‘Kite Runner’s’ author also shines with ‘Suns’

Special to The Times

AFGHAN-BORN novelist Khaled Hosseini is back with his long-awaited second novel, “A Thousand Splendid Suns.” (The book’s title was inspired by lines from the 17th century Persian poet Saib-e-Tabrizi’s ode to Kabul, Hosseini’s birthplace: “One could not count the moons that shimmer on her roofs, / Or the thousand splendid suns that hide behind her walls.”)

Hosseini enthralled readers with “The Kite Runner,” which was constructed around the friendship between Amir, a privileged Pashtun Sunni born in Kabul, and his boyhood friend and servant Hassan, a Shia, ethnic Hazara and master kite runner who, in the course of running to retrieve the coveted last fallen kite of the winter tournament in 1975, encounters violence that changes both boys’ lives.

“The Kite Runner,” which has sold 4 million copies in the U.S. alone, introduced an American audience to Afghan culture and history through a tragic tale of betrayal and redemption. The sweep of the novel extends from the 1930s, when Amir’s father is born at the beginning of the 40-year reign of Zahir Shah, through 1981, when Amir and his father are forced into exile in Northern California by the Soviet invasion, and up to Amir’s return to Kabul in 2001, during the brutal reign of the Taliban, in search of Hassan’s son.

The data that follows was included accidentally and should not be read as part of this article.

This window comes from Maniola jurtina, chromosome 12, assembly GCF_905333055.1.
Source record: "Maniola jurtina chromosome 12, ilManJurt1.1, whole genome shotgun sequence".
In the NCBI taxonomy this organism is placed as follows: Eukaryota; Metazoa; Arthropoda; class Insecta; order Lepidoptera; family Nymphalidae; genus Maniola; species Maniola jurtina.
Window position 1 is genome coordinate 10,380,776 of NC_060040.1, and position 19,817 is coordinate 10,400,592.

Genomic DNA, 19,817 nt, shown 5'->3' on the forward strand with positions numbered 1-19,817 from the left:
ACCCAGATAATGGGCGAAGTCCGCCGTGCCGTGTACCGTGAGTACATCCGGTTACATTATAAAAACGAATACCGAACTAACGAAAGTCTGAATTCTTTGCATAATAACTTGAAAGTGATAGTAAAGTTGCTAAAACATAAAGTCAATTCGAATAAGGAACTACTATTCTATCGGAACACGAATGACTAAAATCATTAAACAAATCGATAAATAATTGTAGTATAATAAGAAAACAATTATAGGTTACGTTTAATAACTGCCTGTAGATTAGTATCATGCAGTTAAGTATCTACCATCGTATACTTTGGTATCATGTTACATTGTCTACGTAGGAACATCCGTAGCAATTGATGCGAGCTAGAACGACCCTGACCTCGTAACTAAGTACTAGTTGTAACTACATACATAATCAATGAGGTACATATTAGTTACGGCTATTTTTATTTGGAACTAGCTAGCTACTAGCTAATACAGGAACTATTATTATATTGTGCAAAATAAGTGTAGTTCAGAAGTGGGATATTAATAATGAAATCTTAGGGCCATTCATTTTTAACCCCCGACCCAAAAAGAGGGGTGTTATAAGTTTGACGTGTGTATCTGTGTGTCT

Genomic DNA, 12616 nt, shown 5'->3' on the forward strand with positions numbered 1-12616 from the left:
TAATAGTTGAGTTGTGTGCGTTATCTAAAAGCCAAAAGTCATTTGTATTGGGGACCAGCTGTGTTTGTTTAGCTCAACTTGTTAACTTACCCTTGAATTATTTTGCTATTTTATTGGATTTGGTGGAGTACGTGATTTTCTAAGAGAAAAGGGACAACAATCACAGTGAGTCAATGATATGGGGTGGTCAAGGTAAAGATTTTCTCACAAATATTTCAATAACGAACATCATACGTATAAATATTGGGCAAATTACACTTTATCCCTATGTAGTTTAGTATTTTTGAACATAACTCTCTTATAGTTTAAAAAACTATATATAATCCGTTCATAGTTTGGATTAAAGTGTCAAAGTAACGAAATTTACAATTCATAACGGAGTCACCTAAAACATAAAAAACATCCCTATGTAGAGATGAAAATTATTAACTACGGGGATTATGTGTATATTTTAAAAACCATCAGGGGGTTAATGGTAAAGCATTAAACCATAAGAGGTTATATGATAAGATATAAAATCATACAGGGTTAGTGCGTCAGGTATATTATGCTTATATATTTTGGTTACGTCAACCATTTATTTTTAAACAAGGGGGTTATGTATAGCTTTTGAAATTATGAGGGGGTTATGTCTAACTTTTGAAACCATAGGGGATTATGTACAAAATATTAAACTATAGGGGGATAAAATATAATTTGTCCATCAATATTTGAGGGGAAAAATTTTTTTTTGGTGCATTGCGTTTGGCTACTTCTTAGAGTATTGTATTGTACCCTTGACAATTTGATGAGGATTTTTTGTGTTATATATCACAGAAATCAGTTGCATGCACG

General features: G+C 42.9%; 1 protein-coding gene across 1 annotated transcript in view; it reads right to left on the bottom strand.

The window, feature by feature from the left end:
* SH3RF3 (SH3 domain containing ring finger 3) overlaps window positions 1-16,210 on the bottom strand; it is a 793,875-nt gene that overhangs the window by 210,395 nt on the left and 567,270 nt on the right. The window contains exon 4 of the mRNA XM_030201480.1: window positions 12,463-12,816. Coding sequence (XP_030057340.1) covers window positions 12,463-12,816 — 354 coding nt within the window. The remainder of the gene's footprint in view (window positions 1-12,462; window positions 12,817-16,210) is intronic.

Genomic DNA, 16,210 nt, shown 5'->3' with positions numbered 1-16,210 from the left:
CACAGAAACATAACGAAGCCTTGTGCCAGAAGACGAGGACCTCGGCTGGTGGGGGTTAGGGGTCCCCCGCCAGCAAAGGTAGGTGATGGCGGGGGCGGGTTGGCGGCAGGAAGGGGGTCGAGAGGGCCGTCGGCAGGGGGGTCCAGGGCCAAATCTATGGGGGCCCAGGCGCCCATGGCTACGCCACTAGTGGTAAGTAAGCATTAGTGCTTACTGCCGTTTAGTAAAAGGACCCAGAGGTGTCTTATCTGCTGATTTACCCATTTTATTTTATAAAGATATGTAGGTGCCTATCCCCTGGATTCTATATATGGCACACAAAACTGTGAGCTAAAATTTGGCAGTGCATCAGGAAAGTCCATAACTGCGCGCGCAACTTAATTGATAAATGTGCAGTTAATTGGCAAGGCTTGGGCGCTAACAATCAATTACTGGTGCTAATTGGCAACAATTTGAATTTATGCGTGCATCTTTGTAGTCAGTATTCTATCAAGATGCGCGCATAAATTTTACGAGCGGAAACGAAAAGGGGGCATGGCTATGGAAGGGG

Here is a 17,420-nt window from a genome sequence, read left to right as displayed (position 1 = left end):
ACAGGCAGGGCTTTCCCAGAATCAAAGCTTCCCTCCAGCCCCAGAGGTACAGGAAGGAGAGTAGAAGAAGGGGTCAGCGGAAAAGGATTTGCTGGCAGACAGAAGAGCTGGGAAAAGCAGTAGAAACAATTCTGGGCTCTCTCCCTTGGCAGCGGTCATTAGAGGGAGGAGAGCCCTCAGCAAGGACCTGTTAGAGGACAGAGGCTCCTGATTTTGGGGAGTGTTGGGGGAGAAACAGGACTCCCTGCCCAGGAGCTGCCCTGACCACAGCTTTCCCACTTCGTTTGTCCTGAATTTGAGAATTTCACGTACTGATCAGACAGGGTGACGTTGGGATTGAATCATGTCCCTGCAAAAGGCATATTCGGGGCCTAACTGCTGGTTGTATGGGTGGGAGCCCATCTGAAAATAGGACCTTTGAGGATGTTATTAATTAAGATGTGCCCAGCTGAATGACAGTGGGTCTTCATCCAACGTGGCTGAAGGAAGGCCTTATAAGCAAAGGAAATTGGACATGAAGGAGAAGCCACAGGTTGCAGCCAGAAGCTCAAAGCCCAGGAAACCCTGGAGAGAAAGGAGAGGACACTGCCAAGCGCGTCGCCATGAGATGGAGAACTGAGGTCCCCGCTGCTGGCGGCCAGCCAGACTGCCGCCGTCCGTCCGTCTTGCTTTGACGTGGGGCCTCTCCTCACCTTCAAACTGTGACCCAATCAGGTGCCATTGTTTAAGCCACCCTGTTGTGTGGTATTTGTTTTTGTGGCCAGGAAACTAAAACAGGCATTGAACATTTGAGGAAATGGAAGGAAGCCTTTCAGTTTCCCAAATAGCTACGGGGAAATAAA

Now that Hosseini is the mega-selling guy to beat instead of an unknown author of the sleeper hit, how does “A Thousand Splendid Suns” hold up? I put it to the ultimate test. I read the new novel during a recent airplane trip, beginning in the car on the way to the airport and continuing through the usual drill: kiosk check-in, bag check-in, security check -- shoeless, with clear plastic bag and book in hand. I read while waiting in the airport with coffee and aboard the flight, surrounded by screaming babies, with the guy in front of me, his seat back, virtually napping on my lap. And I was hungry (nothing for purchase aboard but trans-fat-loaded snacks).